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Old 01-14-2015, 12:02 PM   #21
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Never ever approach a dock faster than you want to hit it.... That was my learning and the other was, pilings are there for a reason, don't be afraid to use them...
Sometimes you just can't slip it in... you got to tie her up to get it straightened out...
Warping in, should not be a lost art...
In the past life, had to keep 20 some crew tooled up to operate oil spill response boats and work among docks and docking were a large part of our work. Use all your resources when required and don't worry about what others have to say..
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Old 01-14-2015, 12:21 PM   #22
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Milton, confused? That old salt might have gotten your boat name wrong but he has probably forgot more about seamanship that the rest of us know collectively. Is he still feeding all those cats at his house??
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Old 01-14-2015, 12:45 PM   #23
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Milton, confused? That old salt might have gotten your boat name wrong but he has probably forgot more about seamanship that the rest of us know collectively. Is he still feeding all those cats at his house??
I had to chuckle at the mention of Milton Parks. Every time I pull in there he asks, "Now, how long you been coming here". Milton Parks is a jewel. He will be missed when he is gone. Yeah, those Tangier watermen are quite the boat handlers, but twin screws is not their bag. They back those Evans in single screw, single handed, fast, and lassoing pilings as they go.

Capt. Tim, the current in the Thoroughfare can be horrific, and the perpendicular slips are not well set up. I feel your pain.
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Old 01-14-2015, 02:04 PM   #24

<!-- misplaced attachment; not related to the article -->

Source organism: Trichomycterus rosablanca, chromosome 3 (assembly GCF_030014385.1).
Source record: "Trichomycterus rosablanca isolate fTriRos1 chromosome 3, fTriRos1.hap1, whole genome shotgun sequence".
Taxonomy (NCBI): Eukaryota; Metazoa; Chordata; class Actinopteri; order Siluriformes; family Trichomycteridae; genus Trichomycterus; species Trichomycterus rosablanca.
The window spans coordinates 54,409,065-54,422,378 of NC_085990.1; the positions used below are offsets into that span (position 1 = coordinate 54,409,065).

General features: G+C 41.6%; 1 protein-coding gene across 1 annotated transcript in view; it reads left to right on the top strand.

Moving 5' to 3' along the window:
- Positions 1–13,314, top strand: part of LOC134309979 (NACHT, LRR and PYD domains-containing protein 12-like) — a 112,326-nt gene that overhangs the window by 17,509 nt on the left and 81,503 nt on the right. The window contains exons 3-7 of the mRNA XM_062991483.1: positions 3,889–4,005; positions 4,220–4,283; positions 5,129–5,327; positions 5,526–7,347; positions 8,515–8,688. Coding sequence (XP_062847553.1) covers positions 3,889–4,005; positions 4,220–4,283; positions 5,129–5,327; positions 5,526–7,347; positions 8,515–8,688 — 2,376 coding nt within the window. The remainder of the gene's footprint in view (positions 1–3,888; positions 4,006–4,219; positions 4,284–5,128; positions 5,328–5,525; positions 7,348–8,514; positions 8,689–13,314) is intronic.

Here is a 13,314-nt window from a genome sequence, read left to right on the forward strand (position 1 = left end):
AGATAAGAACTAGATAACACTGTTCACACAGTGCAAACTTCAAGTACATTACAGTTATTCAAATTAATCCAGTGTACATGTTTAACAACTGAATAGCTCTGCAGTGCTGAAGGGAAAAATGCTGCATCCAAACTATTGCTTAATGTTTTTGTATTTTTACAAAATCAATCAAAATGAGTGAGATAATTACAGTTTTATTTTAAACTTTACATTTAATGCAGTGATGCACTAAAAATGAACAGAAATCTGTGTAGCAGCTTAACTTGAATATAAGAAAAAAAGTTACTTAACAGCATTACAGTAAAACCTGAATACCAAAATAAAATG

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Milton, confused? That old salt might have gotten your boat name wrong but he has probably forgot more about seamanship that the rest of us know collectively. Is he still feeding all those cats at his house??
Yup. We wanted to leave before church on Sunday so I walked up to his house to pay him for our slip and was met by maybe 15 cats milling around the back door, probably waiting to be feed. Mr. Parks couldn't be a nicer person, will remember him as one of the highlights of our summer cruise.
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Old 01-14-2015, 02:08 PM   #25
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Fundamentals

I find with most things in life, many people today resist the idea of learning fundamentals as long as they can. It sometimes can be impressive the amount of false confidence that a person builds as they learn individual things that work, willingly refusing to be inconvenienced to take the time to understand why. These are the same folk who are most vocal trying to teach others, one unconnected tidbit after the other.

I'm a fan of single screw boats. People either learn to use them, or they get rid of them. Very very few resist learning as they are just too humbling. The cotton stuffed ear of the false confidence ego just won't take it. Note the single screw pilot who sheepishly notes the advanced skill of fully understanding limitations and humbly submits it as their own limitation. Oh no, that's near the top of the pyramid not the bottom. None of us will ever know everything. The tippy top pyramid skill is understanding where we are. Its counterintuitive, but I find its possible to have people with relatively low skill levels I would rate highly, simply because they can predict in advance their capabilities to a given situation perfectly and make very good decisions.

Nothing beats the rise of bow thrusters. I sometimes wish I had one. Again, counter intuitive, but the best use of a bow thruster is telegraphing a pilots skill level at long distances. The blender is a distinctly identifiable sound that can be selectively picked out at respectable distances, even by those of us with less than perfect hearing. You hear a guy start using his blender in the fairway, you immediately calibrate. It's a near 98% chance this guy is living on borrowed time, cotton firmly planted in the ears. Mr. false confidence himself.

If you hear that sound on a calm day, I can be rousted from the deepest darkest recesses of my bilges to come to the rescue of my vessel. If heard on a nasty weather day, run full speed for shore, every man for himself.